John II was the oldest son of Alexius I and succeeded to the throne in 1118. He was a good and capable ruler and did much to further the Byzantine Empire. He recaptured lost territory and added territory to the Empire. He attempted to curtail the trading privileges given to the Venetians but was forced to give up this idea. His reign was brought to an early end when he died in a hunting accident. His youngest son, Manuel I, succeeded him.
BZ110676. Billon aspron trachy, DOC IV-I 10; CLBC 3.3.2; Morrisson BnF 60/Cp/B/02; Hendy pl. 10, 9; Wroth BMC 53; SBCV 1944; Grierson 1070; Sommer 60.7; Ratto -, VF/gVF, part of edge ragged, weight 3.301 g, maximum diameter 28.9 mm, die axis 180o, Constantinople (Istanbul, Turkey) mint, 15 Aug 1118 - 8 Apr 1143 A.D.; obverse IC-XC (Greek abbr.: Ihsos Xrists - Jesus Christ), Bust of Christ facing, wearing nimbus cruciger, pallium, and colobium, raising right hand in benediction, gospels in left hand; reverse + Iω ∆εC-ΠOT ΠΦVPOΓNHT (or similar), bust of John facing, wearing crown and loros, and holding cruciform scepter and globus cruciger; $110.00 (111.10)


Byzantine Empire, John II Comnenus, 15 August 1118 - 8 April 1143 A.D.

|John| |II|, |Byzantine| |Empire,| |John| |II| |Comnenus,| |15| |August| |1118| |-| |8| |April| |1143| |A.D.||aspron| |trachy|NEW
John II was the oldest son of Alexius I and succeeded to the throne in 1118. He was a good and capable ruler and did much to further the Byzantine Empire. He recaptured lost territory and added territory to the Empire. He attempted to curtail the trading privileges given to the Venetians but was forced to give up this idea. His reign was brought to an early end when he died in a hunting accident. His youngest son, Manuel I, succeeded him.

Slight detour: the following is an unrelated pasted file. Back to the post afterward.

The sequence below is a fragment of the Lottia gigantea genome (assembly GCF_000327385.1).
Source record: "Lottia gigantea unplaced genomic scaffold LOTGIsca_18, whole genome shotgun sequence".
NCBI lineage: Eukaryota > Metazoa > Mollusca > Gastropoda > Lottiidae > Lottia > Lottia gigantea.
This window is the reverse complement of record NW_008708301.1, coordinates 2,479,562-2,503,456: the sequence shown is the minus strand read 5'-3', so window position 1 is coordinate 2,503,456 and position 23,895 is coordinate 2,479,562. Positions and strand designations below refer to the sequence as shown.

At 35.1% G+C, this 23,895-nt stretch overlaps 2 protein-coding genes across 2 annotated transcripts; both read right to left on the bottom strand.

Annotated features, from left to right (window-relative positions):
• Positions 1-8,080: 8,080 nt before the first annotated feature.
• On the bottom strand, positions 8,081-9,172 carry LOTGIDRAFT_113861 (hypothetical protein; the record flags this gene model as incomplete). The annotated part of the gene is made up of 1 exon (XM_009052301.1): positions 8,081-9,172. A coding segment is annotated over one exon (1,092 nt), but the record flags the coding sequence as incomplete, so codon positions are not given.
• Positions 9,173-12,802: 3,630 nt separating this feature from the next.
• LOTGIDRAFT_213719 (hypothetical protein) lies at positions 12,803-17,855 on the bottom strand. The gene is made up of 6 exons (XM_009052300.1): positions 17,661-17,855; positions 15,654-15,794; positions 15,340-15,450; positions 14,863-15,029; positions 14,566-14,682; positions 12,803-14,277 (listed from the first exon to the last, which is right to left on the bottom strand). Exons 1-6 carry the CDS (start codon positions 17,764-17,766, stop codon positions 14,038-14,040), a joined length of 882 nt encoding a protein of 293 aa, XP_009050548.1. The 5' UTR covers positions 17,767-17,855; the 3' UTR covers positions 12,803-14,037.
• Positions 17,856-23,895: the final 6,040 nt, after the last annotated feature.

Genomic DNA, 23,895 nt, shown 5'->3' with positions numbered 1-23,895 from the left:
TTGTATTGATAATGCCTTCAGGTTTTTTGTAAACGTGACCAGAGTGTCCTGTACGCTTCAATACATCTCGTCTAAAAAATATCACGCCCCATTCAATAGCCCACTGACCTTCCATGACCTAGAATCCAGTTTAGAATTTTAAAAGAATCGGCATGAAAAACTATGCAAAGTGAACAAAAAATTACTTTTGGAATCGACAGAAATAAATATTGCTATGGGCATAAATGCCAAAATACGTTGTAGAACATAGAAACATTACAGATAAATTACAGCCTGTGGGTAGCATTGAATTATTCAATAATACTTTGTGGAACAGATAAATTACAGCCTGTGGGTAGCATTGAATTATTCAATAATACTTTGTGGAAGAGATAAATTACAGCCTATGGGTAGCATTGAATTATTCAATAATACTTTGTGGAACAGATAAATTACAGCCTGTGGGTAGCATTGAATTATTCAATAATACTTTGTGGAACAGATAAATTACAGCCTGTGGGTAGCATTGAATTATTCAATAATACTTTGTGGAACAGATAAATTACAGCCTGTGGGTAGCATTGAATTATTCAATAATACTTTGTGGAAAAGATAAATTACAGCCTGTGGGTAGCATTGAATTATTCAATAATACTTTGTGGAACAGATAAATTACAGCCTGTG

BZ110677. Billon aspron trachy, DOC IV-I 10; CLBC 3.3.2; Morrisson BnF 60/Cp/B/02; Hendy pl. 10, 9; Wroth BMC 53; SBCV 1944; Grierson 1070; Sommer 60.7; Ratto -, VF/gVF, part of edge ragged, weight 3.566 g, maximum diameter 27.9 mm, die axis 180o, Constantinople (Istanbul, Turkey) mint, 15 Aug 1118 - 8 Apr 1143 A.D.; obverse IC-XC (Greek abbr.: Ihsos Xrists - Jesus Christ), Bust of Christ facing, wearing nimbus cruciger, pallium, and colobium, raising right hand in benediction, gospels in left hand; reverse + Iω ∆εC-ΠOT ΠΦVPOΓNHT (or similar), bust of John facing, wearing crown and loros, and holding cruciform scepter and globus cruciger; $100.00 (101.00)


Byzantine Empire, Alexius I Comnenus, 4 April 1081 - 15 August 1118 A.D.

|Alexius| |I|, |Byzantine| |Empire,| |Alexius| |I| |Comnenus,| |4| |April| |1081| |-| |15| |August| |1118| |A.D.||aspron| |trachy|NEW
Although he was not the founder of the Comnenian dynasty, it was during his reign that the Comnenus family came to full power. Inheriting a collapsing empire and faced with constant warfare during his reign against both the Seljuq Turks in Asia Minor and the Normans in the western Balkans, Alexius was able to curb the Byzantine decline and begin the military, financial, and territorial recovery known as the Comnenian restoration.